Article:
Cowboys' Jerry Jones makes $1M donation for Hurricane Harvey relief

ARLINGTON, Texas -- The Dallas Cowboys raised more than $2 million during a 90-minute telethon broadcast live locally and on social media, with owner and general manager Jerry Jones making a $1 million donation to The Salvation Army's effort to help those affected by Hurricane Harvey.

Wide receiver Dez Bryant was on the receiving end of Jones' phone call.

"Mr. Jones being Mr. Jones," Bryant said. "I think it was great. A real super cool thing, he donated a million dollars. That's a lot of money. It was great. It was so great to see these guys, us, teaming with Salvation Army to try to put that smile back on Houston's face. Anything that we could do to help, you all can see we're doing it. And we can only imagine. We don't know how they're feeling. They need love and support right now, and I think we're doing an outstanding job of doing it."

The Cowboys came up with the idea for the telethon after their preseason game with the Houston Texans was cancelled Wednesday. More than 30 current players took calls directly, and former players such as Hall of Famers Emmitt Smith and Tony Dorsett, Dixon Edwards, Tony Casillas and Tyler Clutts helped as well.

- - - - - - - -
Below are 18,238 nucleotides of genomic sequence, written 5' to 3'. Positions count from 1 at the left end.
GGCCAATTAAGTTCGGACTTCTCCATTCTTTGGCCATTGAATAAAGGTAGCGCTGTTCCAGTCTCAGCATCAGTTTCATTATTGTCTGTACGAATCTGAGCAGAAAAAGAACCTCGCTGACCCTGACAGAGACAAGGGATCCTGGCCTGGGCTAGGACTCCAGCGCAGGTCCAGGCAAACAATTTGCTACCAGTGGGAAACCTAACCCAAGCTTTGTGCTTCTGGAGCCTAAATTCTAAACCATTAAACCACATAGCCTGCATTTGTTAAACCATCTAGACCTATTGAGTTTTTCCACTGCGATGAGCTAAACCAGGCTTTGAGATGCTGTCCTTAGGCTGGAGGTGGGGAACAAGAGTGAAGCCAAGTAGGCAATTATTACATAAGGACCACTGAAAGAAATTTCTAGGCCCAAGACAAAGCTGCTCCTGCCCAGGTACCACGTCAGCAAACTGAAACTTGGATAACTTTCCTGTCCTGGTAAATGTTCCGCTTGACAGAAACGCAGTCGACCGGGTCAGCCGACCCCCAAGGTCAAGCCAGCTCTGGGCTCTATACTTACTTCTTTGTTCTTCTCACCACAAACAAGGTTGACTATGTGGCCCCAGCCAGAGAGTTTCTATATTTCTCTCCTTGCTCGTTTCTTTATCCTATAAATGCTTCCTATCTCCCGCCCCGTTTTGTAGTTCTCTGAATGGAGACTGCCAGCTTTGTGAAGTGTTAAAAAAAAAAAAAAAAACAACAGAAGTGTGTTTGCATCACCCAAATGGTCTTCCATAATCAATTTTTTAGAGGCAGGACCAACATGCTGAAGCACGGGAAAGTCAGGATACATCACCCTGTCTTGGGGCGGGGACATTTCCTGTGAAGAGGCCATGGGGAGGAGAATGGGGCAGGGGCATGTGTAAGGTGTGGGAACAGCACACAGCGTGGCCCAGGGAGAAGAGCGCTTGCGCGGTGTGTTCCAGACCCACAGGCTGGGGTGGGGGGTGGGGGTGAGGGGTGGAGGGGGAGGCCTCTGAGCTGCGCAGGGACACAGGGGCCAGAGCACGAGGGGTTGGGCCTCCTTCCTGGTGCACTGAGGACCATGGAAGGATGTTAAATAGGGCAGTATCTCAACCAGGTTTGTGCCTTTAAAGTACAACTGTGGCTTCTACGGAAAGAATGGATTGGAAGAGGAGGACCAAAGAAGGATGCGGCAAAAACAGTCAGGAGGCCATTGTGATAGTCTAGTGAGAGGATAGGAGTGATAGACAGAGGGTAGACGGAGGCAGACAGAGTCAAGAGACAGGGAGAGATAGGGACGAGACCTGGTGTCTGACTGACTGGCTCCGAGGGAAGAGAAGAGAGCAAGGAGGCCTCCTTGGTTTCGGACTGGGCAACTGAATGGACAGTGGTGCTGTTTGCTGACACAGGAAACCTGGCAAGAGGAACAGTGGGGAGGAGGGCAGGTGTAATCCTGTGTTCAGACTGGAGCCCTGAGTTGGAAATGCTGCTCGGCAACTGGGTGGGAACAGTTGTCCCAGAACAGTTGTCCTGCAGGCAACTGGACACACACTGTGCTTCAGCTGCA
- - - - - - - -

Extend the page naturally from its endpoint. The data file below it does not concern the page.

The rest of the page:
"It's actually a lot tougher than you'd think from far away, but it was good," said wide receiver Cole Beasley, who did not take a break during the telethon. "A lot of people were calling in, and it wasn't like, 'Oh, Dallas Cowboys, cool, I get to talk to you.' They were about their business, and people really wanted to donate money, so it was a great thing."

Beasley said the largest donation he received was $500, and there were many that were close to that figure.

"You want to help any way that you can," Beasley said. "If we're going to be here and not there helping, we have to do something, so got to be as productive as we can with the time that we have. I think a lot of the guys, all of them did take it seriously and did a good job of taking as many phone calls as we could. I don't know how much money we made today for Houston, but hopefully we did our part."

Bryant said he was heading to a local Sam's Club after the telethon to fill up two U-Haul trucks with food, water and other necessities and deliver them to the Salvation Army.

"I hate that this situation had to happen, but the good thing about it is it brings unity," said Bryant, who made a $50,000 donation to The Salvation Army earlier in the week. "This is the perfect opportunity to show unity. I think we're doing a great job of it. Hopefully when everything gets back where it needs to be, us seeing Houston smile, hopefully the great state of Texas can show what real unity is."